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A typical work day for The Swain Center with Facility Dog Austin

“NO! I no doe ‘oouh’!” The little boy screams to his mother as he enters The Swain Center waiting room. Michelle Chastain, Austin’s  puppy raiser and facility dog trainer, smiles sweetly as she stands in the office door watching the scene unfold. “Oh that’s too bad that you don’t want to go to school.”, she calmly says. “I guess you won’t get to play with Austin today and he’ll be so sad. What a bummer.” Upon hearing that Austin is at work today, the little boy quickly stops his tantrum, runs over to “Miss Michelle” and says with a big smile “I doe(go).” Michelle smiles and opens the office door wider and there is Austin, tail-a-wagging waiting for the next little boy to pet him. Once he gets his pat on the head, Austin turns around and leads the little boy right into Michelle’s office where he’s ready to work.

Throughout the day Austin continues this routine; come out – say hello – go back – get to work. He gets lots of treats and kisses from all the children who come through the office. Having Austin as part of the therapy program helps children feel more comfortable and reduces anxiety associated with speaking, which is a difficult task for these children.

Several clients have become mini-trainers and have improved their speech and language skills by practicing running Austin through his commands. Though, “Before being able to pet, brush, or give treats to Austin my clients have to do their work. If they do not say their sounds or words during the session they do not get the privilege of spending time with Austin. He’s a great motivator and has also helped clients who have sensory issues or have difficulty regulating their emotions.”, says Michelle.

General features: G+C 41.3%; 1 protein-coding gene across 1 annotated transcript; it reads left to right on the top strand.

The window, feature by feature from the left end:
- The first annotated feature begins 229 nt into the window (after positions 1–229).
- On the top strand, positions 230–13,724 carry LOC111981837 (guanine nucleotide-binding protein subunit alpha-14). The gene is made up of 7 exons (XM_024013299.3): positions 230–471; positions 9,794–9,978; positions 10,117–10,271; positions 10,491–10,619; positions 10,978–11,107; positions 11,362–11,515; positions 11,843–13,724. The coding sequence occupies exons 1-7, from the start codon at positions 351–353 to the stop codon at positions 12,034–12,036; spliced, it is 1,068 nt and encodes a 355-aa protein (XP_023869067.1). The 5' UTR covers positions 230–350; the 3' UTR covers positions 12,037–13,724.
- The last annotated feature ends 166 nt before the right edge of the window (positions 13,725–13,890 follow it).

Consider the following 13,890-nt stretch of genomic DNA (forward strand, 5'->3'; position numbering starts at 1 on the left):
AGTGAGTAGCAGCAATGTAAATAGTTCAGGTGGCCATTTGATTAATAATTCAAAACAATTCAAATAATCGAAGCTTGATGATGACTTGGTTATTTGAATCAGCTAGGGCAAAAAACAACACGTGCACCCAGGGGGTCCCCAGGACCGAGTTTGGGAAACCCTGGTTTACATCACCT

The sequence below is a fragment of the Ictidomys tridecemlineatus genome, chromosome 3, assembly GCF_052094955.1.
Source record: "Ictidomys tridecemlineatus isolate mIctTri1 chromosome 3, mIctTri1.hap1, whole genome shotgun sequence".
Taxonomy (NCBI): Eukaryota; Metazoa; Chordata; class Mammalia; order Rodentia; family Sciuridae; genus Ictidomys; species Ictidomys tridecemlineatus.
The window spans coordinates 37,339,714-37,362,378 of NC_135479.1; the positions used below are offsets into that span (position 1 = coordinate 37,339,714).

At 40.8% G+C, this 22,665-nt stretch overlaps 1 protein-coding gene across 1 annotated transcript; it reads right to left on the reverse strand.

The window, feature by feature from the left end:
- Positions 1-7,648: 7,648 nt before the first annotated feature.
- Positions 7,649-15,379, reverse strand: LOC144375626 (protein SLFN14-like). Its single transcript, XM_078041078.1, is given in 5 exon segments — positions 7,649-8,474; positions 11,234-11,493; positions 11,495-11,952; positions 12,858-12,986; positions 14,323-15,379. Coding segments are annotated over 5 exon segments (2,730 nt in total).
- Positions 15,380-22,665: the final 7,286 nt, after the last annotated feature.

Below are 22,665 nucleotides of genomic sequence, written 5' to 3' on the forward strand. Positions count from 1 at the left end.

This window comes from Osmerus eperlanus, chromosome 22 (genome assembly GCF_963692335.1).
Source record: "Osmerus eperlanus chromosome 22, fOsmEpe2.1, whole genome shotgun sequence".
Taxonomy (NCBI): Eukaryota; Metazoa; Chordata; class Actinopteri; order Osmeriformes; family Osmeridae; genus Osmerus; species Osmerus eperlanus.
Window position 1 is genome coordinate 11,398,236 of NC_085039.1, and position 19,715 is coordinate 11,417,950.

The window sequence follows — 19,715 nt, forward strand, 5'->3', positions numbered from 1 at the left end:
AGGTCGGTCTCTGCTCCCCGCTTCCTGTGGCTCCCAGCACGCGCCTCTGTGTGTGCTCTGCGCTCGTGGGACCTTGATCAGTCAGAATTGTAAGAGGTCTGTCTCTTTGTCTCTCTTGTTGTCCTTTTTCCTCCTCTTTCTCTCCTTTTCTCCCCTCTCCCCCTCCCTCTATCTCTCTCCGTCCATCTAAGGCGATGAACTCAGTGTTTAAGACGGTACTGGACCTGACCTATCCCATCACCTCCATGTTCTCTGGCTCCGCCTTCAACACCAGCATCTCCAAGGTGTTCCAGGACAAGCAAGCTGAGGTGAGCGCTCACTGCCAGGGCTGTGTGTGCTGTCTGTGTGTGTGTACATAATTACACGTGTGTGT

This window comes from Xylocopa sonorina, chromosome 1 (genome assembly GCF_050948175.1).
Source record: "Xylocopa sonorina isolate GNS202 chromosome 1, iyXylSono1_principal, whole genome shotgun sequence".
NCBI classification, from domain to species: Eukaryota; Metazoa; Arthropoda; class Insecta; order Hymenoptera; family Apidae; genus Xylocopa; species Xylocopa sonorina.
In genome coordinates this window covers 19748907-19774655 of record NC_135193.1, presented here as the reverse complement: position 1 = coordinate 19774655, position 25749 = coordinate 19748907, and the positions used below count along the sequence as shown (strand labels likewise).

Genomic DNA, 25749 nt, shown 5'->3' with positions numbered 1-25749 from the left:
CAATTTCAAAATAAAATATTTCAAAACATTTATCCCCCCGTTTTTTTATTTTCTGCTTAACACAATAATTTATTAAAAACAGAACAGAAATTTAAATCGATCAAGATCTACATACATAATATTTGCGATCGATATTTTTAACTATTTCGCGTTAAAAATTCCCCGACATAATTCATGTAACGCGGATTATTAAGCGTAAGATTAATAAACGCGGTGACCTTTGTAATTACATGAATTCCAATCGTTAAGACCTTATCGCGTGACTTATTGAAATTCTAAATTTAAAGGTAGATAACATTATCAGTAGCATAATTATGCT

Several of the Hispanic children who are seen by the other therapists wait at the door when they hear the “guau-guau” as they are so excited that he has come to work. They can’t wait to come and see him.

Having a facility dog here is the number one motivator to get a lot of the younger children excited about coming to speech therapy. Several children with Autism have had huge meltdowns and have not been able to continue therapy on days when there was not a PALS puppy at work. However, on the days when there is a PALS puppy, it is amazing to see the significant changes in a child on the autism spectrum.

With a dog present during a therapy session, these children show consistent and significant improvements in their abilities to focus, attend to and follow directions, interact socially with the therapist and other peers and effectively use their speech-language skills to communicate.

When asked how she felt about the PALS dogs Dr. Deborah Swain, owner of The Swain Center, replied, “I love these dogs. We are so blessed to have them here. They are amazing.”

We couldn’t have said it better. We love our PALS dogs!

Jenica Joseph, MS, CCC-SLP

Speech-Language Pathologist

PALS Puppy Raiser